Banyana Banyana captain Janine van Wyk has become a stalwart of the national team. Photo: Sydney Mahlangu/BackpagePix
American actor Marlon Wayans may not be one of the world’s greater philosophers or even deep thinkers, but he does often post meaningful quotes on social media.

“Success is not a destination, but the road that you’re on. Being successful means that you’re working hard and walking your walk every day. You can only live your dream by working hard towards it. That’s living your dream.”

These words could not be a better description of Banyana Banyana captain Janine van Wyk. At 31 years old, the hard-as-nails central defender has been the lifeblood of the national women’s team for the past 13 years. She has witnessed the game transform from her amateur days playing kick-about on the red fields of Alberton on the East Rand in Johannesburg to being a full-time professional in the United States for Houston Dash.

And in June she will fulfil a life-long ambition of representing her country at the Fifa World Cup in France after previously also standing with her hand on her heart for the national anthem at two Olympic Games.

Anyone who knows Van Wyk will also attest to the fact that under no circumstances does she want Banyana to head to Paris purely “to make up the numbers.”

Progression to the second round will be an almighty task though, considering Banyana have been drawn with some notable opponents in the form of Germany, China PR and Spain in Group B.

But that is why today’s Winnie Madikizela-Mandela Challenge match against the Netherlands at Cape Town Stadium is of crucial importance to Banyana’s World Cup preparations.

“We know come World Cup, this is the kind of opponent we will be facing. We are obviously playing a team ranked in the top 10 in the world. We know they are highly experienced players and play at a high level. It is going to be a challenge for us, but I feel the team we have now has been together for a long while,” Van Wyk told the media on the eve of the match.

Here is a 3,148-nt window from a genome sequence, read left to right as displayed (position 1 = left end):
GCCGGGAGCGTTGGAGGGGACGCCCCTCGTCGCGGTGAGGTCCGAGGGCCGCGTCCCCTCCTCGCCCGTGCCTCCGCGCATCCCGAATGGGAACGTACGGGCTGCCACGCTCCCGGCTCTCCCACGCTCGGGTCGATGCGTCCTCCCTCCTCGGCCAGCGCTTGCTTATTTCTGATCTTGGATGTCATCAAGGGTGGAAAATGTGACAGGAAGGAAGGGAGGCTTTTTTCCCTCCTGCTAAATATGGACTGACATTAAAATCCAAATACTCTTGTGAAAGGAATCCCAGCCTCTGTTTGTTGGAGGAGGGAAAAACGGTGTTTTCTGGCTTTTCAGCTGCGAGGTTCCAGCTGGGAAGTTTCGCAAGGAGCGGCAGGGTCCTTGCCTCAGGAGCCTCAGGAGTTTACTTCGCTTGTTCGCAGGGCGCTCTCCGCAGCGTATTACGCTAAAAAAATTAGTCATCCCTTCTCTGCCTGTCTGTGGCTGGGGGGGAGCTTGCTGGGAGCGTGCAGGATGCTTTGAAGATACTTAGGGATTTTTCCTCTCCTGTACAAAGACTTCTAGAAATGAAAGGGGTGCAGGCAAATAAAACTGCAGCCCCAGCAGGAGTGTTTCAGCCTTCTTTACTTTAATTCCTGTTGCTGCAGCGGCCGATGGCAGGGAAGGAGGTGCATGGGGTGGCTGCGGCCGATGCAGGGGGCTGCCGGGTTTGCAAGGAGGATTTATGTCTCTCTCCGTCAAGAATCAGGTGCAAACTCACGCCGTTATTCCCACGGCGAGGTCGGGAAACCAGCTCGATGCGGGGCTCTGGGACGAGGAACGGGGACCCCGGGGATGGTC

“We have the experience of playing abroad too. Playing at the highest level and bringing it back here. It has become a different challenge for us now to compete against these teams. Getting good results from here on will ensure we are ready for the World Cup. Any opponent that plays us must know it is going to be a tough day at the office.”

Janine Van Wyk is the poster child for Women's soccer in South Africa. Photo: Sydney Mahlangu/BackpagePix

Considering her vast experience and ability, Van Wyk will undoubtedly be central to coach Desiree Ellis’ plans for the global football jamboree.

However, the veteran does face an uncertain future at the conclusion of the World Cup, although she is not yet ready to announce that France 2019 will be her final rodeo.

“My passion for the game is so strong, I could possibly play until the age of 40!” she stressed.

“Obviously my dream was always to play at the World Cup. After that, it could be such a major experience and impact on my life and my career that I decide to carry on for another two or three years.

“Because after that it will be All Africa Games, Olympic Games, and you know that a passionate footballer never wants to stop.

"I will make my decision after the World Cup,” Van Wyk added.


Weekend Argus

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